Table 1 shows the four questions found to identify most effectively those children categorised as severely disabled by the paediatrician. Taken together to identify severe disability, the four question set had a sensitivity of 56 of 61 and a specificity of 430 of 437 (98.4%) (table 2). Five children considered to have severe disability by the paediatrician were not identified from the responses to these four questions; one had a gastrostomy and severe feeding problems, the other four had overall developmental delay with DQs between 65 and 78.

Table 1

Characteristics of four questions used to identify severe disability

Table 2

Comparison of paediatric assessment of the presence of severe disability with four questions to health visitors in the NNNI trial

Of the 63 children classified as severely disabled by the responses to the four questions, seven were not so classified by the paediatrician. Five of these seven children were reported by the health visitor as unable to take five steps alone, a sixth child was thought to be behaving at below 1 year of age, and the seventh was thought to have severe hearing problems. Based on the four questions, the incidence of severe disability in the cohort at age 2 years was 63 of 498 (12.7%), compared with 61 of 498 (12.2%) based on the paediatrician’s classification.

When tested on the further 105 children, only one child was wrongly classified using the health visitors’ answers (table 3). This child had low vision, which was considered to be more severe by the paediatrician than by the health visitor.

Table 3

Comparison of paediatric assessment of the presence of severe disability with four questions to health visitors in the further cohort


Using the answers from health visitors to four key questions at the age of 2 years, most of the children with severe disability were identified correctly. False negatives were accounted for mostly by children with a moderately low DQ (between 65 and 78) who, not surprisingly, were not considered by the health visitor to be behaving below a 1 year level. There were some false positives, most of whom were said by the health visitor not to be walking at the age of 2 years, although the paediatrician decided four of the five concerned could walk alone when he saw them. The discrepancy could well be explained by the time lapse between the health visitor’s completion of the questionnaire and the paediatrician’s visit. Late walking has been shown previously to be a useful marker for severe disability.4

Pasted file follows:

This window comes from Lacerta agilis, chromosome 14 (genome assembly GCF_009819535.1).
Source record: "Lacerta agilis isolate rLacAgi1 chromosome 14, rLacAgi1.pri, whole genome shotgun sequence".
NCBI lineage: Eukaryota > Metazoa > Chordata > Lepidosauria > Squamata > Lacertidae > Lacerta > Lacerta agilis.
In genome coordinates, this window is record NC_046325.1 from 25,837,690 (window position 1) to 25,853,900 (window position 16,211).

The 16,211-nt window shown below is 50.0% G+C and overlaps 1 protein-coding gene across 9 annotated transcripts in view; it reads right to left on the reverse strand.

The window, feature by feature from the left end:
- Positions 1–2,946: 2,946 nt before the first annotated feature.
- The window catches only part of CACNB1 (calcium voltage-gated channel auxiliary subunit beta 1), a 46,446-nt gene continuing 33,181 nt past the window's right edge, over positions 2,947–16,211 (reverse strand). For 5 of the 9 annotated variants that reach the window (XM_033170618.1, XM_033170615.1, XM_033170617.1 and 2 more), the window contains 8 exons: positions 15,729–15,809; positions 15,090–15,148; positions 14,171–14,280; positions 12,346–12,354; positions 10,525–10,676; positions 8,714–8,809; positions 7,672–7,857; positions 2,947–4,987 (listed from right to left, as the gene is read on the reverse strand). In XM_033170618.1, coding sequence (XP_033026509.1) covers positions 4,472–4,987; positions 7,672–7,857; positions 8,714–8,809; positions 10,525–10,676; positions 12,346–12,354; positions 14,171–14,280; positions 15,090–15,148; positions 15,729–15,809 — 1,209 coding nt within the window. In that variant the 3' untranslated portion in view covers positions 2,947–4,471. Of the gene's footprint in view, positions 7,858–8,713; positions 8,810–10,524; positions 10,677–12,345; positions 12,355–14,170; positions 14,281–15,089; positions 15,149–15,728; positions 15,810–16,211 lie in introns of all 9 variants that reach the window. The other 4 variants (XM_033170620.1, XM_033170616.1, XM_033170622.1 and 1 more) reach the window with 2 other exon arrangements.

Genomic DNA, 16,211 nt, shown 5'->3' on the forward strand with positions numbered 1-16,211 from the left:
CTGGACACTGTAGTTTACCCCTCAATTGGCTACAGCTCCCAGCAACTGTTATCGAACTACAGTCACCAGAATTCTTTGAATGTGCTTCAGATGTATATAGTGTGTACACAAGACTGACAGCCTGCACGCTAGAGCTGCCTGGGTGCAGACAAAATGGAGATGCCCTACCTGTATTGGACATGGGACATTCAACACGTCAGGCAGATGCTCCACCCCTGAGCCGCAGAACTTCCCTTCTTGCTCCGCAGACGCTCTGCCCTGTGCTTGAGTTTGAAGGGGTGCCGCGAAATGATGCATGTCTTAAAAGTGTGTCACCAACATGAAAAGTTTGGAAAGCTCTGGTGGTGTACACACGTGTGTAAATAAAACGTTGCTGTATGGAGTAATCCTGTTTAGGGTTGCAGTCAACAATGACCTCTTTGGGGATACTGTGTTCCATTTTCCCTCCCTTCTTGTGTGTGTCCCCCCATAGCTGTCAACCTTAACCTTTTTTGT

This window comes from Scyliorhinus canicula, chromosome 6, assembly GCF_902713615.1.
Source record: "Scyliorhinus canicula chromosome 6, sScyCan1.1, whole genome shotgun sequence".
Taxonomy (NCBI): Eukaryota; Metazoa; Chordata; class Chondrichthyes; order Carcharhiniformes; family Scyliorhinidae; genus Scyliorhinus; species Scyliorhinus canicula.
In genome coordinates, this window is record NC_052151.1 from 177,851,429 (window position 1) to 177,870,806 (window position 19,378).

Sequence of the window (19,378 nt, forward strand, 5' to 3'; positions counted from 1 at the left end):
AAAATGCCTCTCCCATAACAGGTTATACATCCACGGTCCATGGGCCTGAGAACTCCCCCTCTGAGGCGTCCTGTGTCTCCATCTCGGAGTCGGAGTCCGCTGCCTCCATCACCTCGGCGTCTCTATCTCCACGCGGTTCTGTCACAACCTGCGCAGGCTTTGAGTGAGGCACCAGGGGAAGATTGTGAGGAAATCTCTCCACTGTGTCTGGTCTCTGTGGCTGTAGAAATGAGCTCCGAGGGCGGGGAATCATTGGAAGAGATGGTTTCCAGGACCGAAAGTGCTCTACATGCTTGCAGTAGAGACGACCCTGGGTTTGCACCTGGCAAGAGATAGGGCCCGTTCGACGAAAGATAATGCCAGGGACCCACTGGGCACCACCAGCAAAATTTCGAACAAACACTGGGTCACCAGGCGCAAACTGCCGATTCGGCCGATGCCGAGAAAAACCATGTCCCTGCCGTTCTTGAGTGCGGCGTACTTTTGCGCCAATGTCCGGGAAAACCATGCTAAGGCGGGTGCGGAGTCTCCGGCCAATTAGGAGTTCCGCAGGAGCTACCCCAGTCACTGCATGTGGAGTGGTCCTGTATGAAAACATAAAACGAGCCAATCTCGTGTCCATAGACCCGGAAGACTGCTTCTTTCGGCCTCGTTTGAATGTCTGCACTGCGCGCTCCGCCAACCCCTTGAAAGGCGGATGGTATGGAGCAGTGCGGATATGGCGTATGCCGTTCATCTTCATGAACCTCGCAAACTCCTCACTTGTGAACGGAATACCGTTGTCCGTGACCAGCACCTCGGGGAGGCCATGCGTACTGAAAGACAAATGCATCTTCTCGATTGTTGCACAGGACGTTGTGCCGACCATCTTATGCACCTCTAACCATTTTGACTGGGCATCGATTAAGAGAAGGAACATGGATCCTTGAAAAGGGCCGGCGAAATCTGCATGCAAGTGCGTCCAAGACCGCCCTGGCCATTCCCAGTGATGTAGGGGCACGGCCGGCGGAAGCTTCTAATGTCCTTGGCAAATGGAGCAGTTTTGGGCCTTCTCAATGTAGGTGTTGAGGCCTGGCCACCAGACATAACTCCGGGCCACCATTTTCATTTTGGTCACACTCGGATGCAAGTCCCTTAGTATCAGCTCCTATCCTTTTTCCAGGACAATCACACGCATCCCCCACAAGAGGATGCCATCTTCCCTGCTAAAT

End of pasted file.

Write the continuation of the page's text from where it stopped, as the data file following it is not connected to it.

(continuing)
Combining four key questions to screen for severe disability in this way appears to identify disabled children with considerable accuracy, whereas the sensitivity of any one question on its own is necessarily only applicable in that one domain. The agreement between health visitor and paediatrician on individual questions has been discussed elsewhere.3

This minimalist approach is not new. Data from the Newcastle survey of child development from 1960 to 1962 allowed identification of the small group of children “excluded from normal school” using four early developmental milestones.5 In addition, paediatricians working in Bangladesh have developed a 10 item questionnaire with some success.6

Asking a health visitor to give the answers to only four questions would probably encourage replies from those who felt too busy to fill in a 29 item questionnaire. However, they would need to be assured that their cooperation would provide useful information; the use of only four questions needs to be tested to ensure that they would be as reliable when used on their own as when forming part of a much longer questionnaire.

Overall, it seems that this approach might be useful in large randomised controlled trials in which the end point of interest is severe disability. This is of course an epidemiological approach and is not useful in clinical management. If, however, the four questions were included in the information recorded in the routine child health information systems at the age of 2 years, it could be used as a way of monitoring the rate of severe disability in the childhood population as a whole, or within birth weight groups.


I am grateful to colleagues who commented on earlier drafts. Particular thanks are due to the health visitors in the former Northern region who filled in all those questionnaires and to Dr W Tin who assessed all the children personally.